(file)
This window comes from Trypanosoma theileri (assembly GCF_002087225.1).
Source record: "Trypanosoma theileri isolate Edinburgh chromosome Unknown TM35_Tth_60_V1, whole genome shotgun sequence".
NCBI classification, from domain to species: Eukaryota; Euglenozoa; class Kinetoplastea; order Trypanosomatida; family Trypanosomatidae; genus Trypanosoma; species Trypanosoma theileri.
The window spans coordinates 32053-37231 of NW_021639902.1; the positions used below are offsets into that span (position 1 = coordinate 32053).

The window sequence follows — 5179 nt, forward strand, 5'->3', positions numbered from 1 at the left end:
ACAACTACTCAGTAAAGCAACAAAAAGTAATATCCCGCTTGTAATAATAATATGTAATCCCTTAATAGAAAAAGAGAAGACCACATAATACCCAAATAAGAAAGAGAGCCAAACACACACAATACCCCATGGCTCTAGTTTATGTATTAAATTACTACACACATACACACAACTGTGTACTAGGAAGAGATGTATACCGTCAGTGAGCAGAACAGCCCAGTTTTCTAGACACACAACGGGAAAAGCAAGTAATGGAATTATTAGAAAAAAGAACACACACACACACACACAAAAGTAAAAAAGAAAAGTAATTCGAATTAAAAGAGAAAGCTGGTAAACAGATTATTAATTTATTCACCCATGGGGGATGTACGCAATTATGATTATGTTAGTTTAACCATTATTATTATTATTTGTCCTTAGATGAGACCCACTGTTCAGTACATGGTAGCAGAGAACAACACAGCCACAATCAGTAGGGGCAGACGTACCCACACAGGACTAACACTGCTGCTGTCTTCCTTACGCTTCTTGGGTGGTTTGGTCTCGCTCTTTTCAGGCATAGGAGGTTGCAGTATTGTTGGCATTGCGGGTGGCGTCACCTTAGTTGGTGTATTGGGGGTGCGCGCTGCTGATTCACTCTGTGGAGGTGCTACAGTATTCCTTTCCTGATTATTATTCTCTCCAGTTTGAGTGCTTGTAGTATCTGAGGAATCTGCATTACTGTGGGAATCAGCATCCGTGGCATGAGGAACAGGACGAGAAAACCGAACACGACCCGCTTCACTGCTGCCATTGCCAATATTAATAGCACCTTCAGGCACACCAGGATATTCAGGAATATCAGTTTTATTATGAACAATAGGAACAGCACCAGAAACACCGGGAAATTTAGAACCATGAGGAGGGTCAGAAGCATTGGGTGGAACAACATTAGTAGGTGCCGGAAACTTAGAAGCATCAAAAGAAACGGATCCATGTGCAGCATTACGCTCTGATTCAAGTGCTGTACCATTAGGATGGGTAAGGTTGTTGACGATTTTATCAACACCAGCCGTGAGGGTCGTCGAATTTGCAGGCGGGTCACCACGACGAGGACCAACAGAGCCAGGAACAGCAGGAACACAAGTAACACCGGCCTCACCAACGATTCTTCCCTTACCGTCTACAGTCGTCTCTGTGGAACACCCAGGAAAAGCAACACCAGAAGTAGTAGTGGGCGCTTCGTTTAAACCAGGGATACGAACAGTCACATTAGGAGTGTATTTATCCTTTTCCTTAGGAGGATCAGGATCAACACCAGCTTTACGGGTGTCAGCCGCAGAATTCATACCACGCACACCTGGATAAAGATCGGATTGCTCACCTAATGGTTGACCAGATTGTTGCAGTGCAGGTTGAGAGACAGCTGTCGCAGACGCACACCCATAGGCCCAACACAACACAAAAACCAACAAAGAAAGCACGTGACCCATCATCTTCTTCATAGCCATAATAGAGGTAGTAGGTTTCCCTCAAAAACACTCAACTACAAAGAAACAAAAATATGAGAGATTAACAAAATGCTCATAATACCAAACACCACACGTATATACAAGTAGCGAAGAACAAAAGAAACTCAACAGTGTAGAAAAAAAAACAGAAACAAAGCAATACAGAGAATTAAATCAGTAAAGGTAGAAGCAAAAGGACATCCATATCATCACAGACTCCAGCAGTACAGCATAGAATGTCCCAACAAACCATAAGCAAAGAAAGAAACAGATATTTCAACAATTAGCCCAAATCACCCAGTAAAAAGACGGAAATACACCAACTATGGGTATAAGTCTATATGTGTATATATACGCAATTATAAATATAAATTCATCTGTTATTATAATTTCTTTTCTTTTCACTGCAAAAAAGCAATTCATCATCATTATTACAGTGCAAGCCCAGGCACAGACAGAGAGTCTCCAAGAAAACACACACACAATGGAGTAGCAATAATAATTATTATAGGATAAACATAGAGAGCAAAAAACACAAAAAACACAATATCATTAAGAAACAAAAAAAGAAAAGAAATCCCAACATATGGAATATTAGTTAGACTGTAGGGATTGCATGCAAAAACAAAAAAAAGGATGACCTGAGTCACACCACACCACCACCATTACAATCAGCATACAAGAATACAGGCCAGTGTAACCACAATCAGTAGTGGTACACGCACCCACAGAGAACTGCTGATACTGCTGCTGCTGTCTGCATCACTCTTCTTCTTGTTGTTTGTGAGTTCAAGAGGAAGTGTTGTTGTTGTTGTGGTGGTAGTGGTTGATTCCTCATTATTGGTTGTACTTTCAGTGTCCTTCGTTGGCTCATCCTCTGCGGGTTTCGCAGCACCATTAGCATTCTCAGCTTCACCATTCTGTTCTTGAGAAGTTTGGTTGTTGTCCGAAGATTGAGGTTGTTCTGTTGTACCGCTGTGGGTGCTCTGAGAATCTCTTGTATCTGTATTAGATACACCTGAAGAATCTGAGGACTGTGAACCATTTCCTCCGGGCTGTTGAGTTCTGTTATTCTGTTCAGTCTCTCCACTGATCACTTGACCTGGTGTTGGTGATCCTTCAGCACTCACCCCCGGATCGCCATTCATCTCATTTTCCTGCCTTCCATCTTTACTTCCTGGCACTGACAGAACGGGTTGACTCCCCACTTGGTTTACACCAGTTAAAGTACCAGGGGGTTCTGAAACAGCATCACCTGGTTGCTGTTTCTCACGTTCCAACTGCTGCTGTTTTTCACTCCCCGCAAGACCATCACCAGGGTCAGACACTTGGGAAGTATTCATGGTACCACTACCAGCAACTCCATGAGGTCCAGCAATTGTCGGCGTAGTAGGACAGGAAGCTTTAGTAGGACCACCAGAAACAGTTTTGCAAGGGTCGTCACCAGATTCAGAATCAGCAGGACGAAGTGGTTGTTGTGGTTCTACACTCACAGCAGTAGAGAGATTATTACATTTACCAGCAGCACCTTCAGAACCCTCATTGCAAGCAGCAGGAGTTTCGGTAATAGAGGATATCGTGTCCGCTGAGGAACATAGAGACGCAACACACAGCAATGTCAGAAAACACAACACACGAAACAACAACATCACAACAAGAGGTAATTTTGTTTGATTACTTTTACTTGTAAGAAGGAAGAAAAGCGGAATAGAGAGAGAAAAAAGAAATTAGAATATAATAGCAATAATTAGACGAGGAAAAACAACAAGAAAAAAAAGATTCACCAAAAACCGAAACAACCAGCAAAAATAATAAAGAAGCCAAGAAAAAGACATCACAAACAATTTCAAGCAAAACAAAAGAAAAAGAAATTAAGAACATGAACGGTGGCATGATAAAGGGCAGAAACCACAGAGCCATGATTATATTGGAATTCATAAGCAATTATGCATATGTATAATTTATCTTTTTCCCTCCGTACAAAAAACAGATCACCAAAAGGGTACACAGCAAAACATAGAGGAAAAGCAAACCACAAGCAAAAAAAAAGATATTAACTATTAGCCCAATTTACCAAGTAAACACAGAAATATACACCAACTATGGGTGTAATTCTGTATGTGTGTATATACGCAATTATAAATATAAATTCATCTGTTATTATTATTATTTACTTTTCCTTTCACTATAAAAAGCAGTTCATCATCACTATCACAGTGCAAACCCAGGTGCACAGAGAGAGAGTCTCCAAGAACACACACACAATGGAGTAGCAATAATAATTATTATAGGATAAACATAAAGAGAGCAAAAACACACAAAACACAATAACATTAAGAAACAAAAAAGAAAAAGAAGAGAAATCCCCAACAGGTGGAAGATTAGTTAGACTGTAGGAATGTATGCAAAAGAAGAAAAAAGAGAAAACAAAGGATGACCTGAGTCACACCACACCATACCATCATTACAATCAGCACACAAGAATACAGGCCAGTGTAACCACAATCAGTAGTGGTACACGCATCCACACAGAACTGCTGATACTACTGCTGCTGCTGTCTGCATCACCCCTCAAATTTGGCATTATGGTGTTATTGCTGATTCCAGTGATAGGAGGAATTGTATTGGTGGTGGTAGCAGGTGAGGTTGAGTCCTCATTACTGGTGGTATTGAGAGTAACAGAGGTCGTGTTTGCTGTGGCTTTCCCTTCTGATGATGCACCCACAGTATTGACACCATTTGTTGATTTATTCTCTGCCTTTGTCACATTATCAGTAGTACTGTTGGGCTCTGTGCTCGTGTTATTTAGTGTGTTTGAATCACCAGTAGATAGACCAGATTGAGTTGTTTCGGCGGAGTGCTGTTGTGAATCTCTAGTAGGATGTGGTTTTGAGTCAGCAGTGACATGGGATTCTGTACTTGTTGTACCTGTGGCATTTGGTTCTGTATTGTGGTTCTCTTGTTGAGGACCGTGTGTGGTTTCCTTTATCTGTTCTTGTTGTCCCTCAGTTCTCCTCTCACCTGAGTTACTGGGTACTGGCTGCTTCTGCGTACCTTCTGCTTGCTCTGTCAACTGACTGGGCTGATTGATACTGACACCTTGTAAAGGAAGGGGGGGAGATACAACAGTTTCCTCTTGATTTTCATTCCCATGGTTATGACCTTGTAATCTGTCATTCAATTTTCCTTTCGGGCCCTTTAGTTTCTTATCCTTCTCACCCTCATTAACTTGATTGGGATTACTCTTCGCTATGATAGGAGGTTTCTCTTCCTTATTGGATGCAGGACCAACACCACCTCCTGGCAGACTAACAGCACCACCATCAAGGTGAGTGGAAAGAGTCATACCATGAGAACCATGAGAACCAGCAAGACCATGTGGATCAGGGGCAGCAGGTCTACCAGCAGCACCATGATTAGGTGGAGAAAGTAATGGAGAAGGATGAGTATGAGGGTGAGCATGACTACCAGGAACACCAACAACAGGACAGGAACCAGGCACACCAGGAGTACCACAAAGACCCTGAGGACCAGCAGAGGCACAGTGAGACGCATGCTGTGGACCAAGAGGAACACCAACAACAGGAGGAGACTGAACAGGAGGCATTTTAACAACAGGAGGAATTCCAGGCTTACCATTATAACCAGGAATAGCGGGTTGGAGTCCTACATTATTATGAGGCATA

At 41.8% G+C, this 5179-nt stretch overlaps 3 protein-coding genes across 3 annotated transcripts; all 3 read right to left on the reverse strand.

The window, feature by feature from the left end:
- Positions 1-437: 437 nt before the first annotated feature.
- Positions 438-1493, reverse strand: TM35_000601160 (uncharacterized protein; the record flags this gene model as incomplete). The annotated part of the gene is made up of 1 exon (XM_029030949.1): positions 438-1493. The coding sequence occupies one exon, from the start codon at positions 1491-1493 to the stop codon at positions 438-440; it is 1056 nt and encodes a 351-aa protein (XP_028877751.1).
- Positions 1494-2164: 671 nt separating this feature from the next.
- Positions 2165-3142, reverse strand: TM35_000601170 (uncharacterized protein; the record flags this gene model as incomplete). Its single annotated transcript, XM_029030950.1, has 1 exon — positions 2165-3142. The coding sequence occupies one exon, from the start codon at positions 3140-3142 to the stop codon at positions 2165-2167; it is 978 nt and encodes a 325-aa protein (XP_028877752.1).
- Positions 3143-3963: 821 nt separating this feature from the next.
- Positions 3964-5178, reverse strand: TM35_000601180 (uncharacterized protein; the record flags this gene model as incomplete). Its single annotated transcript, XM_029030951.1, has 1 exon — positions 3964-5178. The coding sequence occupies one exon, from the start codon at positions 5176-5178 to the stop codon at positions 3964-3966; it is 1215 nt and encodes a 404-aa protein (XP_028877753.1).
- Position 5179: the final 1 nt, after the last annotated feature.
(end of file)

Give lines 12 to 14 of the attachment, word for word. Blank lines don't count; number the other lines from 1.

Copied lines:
- Positions 2165-3142, reverse strand: TM35_000601170 (uncharacterized protein; the record flags this gene model as incomplete). Its single annotated transcript, XM_029030950.1, has 1 exon — positions 2165-3142. The coding sequence occupies one exon, from the start codon at positions 3140-3142 to the stop codon at positions 2165-2167; it is 978 nt and encodes a 325-aa protein (XP_028877752.1).
- Positions 3143-3963: 821 nt separating this feature from the next.
- Positions 3964-5178, reverse strand: TM35_000601180 (uncharacterized protein; the record flags this gene model as incomplete). Its single annotated transcript, XM_029030951.1, has 1 exon — positions 3964-5178. The coding sequence occupies one exon, from the start codon at positions 5176-5178 to the stop codon at positions 3964-3966; it is 1215 nt and encodes a 404-aa protein (XP_028877753.1).